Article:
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November 3, 2022

Kellogg raises sales, earnings forecasts after “better-than-expected” Q3

The Eggo, Pringles and Pop Tarts maker now expects annual organic net sales to increase by more than 10%.

By Andy Coyne

US cereal and snacks giant Kellogg has raised its full-year forecasts for key sales and earnings metrics on the back of a third quarter boosted by higher prices.

The Coco Pops and Pringles maker now expects its annual organic net sales to increase by more than 10%, compared with its prior forecast of an increase of 7-8%.

Kellogg also forecast adjusted full-year profit per share to rise more than 3% on a currency-neutral basis, compared with its previous estimate of more than 2% growth.

Chairman and CEO Steve Cahillane told analysts in a post-results call today (3 November) it had achieved “better-than-expected” performance as consumers accepted the pricing actions it has taken to offset input cost inflation. “Price elasticity is still low,” he said.

However, suggesting the situation could change, Cahillane said: “It’s not anything significant but UK cereal is one area where elasticity is emerging faster than anywhere else in the world.”

The Corn Flakes manufacturer – which in June announced plans to split into three, independent, public companies – said prices rose 15.7% in the third quarter, while volumes fell 2.3%.

Cahillane said Kellogg’s North American cereal business has bounced back “more quickly than expected” following a prolonged labour dispute and a fire at one of its facilities late last year.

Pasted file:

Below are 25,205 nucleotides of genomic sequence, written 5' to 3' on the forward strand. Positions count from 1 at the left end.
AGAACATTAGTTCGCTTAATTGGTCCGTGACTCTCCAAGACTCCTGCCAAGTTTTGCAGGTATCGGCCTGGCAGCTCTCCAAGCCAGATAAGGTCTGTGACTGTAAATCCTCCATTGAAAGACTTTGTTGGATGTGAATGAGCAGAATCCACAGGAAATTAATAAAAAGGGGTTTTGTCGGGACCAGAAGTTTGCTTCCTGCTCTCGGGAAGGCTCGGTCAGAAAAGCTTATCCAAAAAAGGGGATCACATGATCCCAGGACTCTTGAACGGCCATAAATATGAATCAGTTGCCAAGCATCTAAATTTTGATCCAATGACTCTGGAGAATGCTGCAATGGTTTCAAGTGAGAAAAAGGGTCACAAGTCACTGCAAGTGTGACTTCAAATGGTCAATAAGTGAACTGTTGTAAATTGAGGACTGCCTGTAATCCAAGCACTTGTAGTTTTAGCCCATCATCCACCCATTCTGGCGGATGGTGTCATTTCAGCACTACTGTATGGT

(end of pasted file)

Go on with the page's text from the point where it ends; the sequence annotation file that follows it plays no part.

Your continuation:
“We had to build back inventory in Q1 and Q2. We are back to where we want to be,” he said. “We are emerging stronger from an exceptionally trying time.”

In Europe, there was a decline in Kellogg’s sales volumes following the company’s decision to no longer ship its Pringles snacks to Russia. CFO Amit Banati said the company had “found alternative uses for that volume, not just in Europe but in AMEA as well”.

Cahillane told analysts there has been no sign of cash-strapped consumers turning away from its brands and towards private-label alternatives.

“We have not seen any empirical evidence that private-label is making any meaningful inroads in any of our territories or categories,” he said.

“The concern overall is the absolute nature of household budgets.

“But it is one to watch. We are not complacent.”

Kellogg’s net sales rose 9% year-on-year to US$3.95bn in the third quarter ended 1 October but operating profit was down 17.6% at $368m. Adjusted operating profit dipped 0.2% to and stood at $449m.

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